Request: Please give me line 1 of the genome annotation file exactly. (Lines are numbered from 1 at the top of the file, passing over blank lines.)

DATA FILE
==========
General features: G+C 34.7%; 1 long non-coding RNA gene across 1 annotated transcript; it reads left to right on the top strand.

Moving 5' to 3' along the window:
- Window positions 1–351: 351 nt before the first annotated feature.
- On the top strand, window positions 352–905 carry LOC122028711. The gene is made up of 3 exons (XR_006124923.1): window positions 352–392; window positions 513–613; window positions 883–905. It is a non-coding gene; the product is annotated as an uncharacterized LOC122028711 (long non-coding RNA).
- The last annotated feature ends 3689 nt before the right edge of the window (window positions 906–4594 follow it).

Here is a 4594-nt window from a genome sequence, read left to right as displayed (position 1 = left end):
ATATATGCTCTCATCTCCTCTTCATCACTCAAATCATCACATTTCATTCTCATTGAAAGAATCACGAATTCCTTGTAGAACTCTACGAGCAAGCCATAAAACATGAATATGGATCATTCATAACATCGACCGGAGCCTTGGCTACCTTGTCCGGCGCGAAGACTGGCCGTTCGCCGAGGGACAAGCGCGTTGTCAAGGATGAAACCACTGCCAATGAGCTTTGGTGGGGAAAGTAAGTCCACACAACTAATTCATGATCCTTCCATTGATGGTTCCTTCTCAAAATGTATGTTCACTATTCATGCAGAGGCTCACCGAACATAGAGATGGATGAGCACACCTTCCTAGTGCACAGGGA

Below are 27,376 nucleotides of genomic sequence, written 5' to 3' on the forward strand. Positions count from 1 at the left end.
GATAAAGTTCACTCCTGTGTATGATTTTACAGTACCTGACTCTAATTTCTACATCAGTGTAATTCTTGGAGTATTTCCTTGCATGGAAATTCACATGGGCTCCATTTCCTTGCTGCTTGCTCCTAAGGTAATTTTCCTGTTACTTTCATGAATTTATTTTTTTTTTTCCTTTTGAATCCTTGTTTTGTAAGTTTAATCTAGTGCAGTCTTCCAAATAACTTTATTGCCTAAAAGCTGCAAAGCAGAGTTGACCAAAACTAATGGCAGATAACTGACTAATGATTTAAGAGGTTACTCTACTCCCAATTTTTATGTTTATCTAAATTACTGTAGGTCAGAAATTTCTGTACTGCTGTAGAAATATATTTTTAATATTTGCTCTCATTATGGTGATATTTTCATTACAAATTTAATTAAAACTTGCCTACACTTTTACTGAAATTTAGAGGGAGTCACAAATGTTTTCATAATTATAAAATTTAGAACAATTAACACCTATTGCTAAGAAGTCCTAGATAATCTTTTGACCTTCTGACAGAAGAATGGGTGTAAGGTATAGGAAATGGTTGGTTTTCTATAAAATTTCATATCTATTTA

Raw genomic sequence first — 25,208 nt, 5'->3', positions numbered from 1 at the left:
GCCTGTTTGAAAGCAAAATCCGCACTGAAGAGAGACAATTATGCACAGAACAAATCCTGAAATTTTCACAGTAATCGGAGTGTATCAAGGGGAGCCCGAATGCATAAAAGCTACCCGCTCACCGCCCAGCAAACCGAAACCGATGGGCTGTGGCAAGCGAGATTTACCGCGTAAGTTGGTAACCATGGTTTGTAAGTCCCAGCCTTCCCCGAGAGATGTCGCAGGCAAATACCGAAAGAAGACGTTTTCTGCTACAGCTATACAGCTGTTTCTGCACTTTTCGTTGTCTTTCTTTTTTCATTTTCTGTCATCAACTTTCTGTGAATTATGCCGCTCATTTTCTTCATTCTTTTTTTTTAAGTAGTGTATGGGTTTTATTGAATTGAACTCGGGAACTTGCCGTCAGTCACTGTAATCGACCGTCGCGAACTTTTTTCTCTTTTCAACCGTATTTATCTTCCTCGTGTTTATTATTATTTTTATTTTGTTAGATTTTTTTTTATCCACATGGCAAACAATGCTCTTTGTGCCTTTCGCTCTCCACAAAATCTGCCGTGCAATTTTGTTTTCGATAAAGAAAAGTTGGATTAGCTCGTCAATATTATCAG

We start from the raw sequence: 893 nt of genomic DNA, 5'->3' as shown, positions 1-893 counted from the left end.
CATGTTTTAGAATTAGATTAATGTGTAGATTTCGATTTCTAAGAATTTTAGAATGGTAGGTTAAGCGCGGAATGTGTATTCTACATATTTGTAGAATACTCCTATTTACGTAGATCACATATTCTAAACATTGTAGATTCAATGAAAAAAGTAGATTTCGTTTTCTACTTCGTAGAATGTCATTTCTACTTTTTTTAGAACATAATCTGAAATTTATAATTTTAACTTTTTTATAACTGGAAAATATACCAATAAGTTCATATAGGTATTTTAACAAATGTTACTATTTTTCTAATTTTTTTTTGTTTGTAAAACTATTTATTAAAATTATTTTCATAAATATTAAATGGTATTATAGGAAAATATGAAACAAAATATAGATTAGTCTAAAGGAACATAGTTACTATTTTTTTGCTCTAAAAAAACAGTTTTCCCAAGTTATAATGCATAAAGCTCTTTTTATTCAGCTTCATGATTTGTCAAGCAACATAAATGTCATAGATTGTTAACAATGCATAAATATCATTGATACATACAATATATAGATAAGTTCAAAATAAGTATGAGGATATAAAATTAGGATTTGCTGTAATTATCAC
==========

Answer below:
General features: G+C 34.7%; 1 long non-coding RNA gene across 1 annotated transcript; it reads left to right on the top strand.